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Things end -- things begin

January 14, 2005

CHERRIL DOTY

The call was a squealing, high-pitched one, very nearby. The hawk's

cry was a summons to come out for what might be the last tour of our

friends' central California ranch. Nestled amid oak trees and rolling

hills, it is over 197 acres of freedom to explore for me. On this

first day of 2005, after days of rain, the downpour seemed to have

stopped at least for a while. So, with fog and clouds caressing the

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hills, I put on my mud-encrusted boots and accepted the invitation.

All the roads and paths were now rivers and I forded each one with

caution, not wanting to be deterred by a dousing. Thick gray and

white clouds traveled above me and the green of new growth was

everywhere as I happily walked out in nature without direction.

Thoreau's words came to mind: "Nature abhors a vacuum, and if I can

only walk with sufficient carelessness I am sure to be filled."

My morning's hike dredged up some treasures: A blue jay in flight;

the orange of a flicker's wings; the nodding heads of a covey of 20

quail; bones of a long dead cow strewn in an open glade; soft green

lichen and dangling Spanish moss; the red top-notch of a woodpecker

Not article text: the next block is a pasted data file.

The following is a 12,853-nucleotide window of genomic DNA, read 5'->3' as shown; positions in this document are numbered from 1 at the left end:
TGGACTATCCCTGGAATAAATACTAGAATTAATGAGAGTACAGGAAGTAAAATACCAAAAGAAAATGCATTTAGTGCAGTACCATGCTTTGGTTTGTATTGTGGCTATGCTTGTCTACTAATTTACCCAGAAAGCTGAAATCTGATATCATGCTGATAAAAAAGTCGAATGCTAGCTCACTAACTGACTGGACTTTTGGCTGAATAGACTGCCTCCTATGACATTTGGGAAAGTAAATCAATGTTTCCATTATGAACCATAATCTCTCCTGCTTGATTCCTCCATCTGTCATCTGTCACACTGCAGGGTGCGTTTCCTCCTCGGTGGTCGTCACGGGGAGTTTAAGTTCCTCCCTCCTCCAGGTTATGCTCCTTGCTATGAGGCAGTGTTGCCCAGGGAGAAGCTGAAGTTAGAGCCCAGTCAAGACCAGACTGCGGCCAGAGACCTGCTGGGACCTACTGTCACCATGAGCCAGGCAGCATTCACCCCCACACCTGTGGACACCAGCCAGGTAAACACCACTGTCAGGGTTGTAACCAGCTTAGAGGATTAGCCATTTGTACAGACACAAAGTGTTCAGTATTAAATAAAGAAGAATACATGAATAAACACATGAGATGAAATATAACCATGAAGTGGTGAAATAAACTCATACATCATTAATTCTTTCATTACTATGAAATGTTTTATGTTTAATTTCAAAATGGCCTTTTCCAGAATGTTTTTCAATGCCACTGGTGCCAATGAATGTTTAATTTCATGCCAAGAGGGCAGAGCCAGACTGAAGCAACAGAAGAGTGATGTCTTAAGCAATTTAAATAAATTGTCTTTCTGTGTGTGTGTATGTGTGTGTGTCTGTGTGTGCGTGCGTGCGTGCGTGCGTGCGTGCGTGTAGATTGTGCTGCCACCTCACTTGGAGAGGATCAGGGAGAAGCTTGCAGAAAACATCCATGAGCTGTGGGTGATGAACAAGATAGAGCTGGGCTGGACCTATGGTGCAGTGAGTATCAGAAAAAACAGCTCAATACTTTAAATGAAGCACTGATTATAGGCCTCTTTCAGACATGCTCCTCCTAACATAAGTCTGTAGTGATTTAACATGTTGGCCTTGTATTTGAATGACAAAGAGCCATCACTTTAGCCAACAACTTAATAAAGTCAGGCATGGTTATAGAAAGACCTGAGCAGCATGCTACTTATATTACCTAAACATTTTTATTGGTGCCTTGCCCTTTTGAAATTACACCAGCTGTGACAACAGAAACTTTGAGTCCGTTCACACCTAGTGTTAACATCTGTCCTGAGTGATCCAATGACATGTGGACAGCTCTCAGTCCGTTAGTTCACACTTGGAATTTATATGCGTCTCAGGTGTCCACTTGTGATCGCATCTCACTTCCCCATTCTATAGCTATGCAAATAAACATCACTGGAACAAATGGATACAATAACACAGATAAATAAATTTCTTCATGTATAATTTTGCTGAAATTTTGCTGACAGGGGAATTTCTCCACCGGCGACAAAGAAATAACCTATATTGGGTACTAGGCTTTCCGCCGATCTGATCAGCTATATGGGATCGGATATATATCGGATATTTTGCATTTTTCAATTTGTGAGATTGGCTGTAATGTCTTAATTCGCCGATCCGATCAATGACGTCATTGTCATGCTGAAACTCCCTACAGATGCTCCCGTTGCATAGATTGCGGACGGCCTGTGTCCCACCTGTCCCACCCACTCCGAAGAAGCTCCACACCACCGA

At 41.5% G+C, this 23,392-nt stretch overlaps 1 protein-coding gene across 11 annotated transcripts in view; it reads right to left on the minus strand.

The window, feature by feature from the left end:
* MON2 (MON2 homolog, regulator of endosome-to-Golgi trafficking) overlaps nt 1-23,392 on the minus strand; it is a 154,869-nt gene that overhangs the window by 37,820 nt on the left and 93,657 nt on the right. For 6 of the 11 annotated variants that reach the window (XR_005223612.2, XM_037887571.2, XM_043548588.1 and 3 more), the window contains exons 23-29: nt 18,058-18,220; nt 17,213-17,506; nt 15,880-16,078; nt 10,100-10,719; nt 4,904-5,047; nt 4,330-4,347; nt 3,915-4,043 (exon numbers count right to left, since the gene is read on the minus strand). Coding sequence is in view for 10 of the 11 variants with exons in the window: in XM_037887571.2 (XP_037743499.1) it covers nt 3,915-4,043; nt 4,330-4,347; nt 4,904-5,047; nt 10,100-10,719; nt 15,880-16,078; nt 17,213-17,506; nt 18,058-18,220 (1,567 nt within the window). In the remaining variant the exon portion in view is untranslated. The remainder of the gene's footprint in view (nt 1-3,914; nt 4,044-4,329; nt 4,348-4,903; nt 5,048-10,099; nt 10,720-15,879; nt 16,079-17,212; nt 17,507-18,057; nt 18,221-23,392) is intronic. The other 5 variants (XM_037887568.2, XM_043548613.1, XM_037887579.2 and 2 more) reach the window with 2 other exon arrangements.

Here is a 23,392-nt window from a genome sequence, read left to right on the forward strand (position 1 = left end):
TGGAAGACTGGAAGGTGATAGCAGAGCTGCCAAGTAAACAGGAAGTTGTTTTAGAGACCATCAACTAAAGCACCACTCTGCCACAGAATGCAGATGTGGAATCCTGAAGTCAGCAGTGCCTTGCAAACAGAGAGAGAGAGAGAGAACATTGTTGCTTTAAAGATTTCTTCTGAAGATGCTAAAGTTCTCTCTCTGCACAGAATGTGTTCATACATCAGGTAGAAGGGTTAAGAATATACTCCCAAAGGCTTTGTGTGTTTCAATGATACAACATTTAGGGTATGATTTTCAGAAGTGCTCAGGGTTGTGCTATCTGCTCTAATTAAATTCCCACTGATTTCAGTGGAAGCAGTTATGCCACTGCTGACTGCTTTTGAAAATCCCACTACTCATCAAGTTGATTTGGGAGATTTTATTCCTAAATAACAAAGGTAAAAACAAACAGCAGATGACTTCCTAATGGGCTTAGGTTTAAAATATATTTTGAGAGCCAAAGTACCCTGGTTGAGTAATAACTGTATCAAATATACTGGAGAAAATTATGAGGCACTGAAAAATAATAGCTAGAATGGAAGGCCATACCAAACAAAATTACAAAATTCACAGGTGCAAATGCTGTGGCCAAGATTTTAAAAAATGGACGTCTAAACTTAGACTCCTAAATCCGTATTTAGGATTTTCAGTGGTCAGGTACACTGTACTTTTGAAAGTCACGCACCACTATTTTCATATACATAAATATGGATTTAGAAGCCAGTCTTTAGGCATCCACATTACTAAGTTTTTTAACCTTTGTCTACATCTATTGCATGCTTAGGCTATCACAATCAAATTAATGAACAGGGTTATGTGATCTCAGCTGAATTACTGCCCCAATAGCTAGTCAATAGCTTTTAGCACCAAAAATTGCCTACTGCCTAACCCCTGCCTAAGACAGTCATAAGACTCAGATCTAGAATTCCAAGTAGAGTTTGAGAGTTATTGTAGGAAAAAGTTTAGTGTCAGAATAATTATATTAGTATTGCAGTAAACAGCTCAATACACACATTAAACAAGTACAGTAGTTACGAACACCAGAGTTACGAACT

glistened in the sun high in a naked treetop; the stripped bare head

and antlers of an old fork-horned deer found in a dark and forbidding

tangled thicket; and, moments after retrieving this last with great

caution, I scared up a fat coyote, reminding me this is a wild place,

too.

Near noon, my body told me I really needed to eat so I headed back

to the house. After eating, sated and mellow, I announced my

intention to shower and wash my hair. But the minute I stepped

outside the door, nature just seemed to grab me by the collar again.

So, supplied with water, I headed out to explore still more edges --

to fill myself up.

After an hour or so, I was sitting on a stump near the back lake

-- lake Judy--just taking it all in. The small deer walked closer

with tentative steps, testing my presence, waiting for my slightest

move to somehow give me away. I watched -- just watched -- hoping for

closer contact and yet understanding and even encouraging the deer's

wariness. A buck came up over the rise to my right, stopped, then

bolted at recognizing my human presence. That was all it took for the

yearling to take off too and I watched her graceful gait as she loped

over the hill and out of sight.

Going through gate after gate, one discovery after another

unfolded. As I walked I was also reminded of past trips over the

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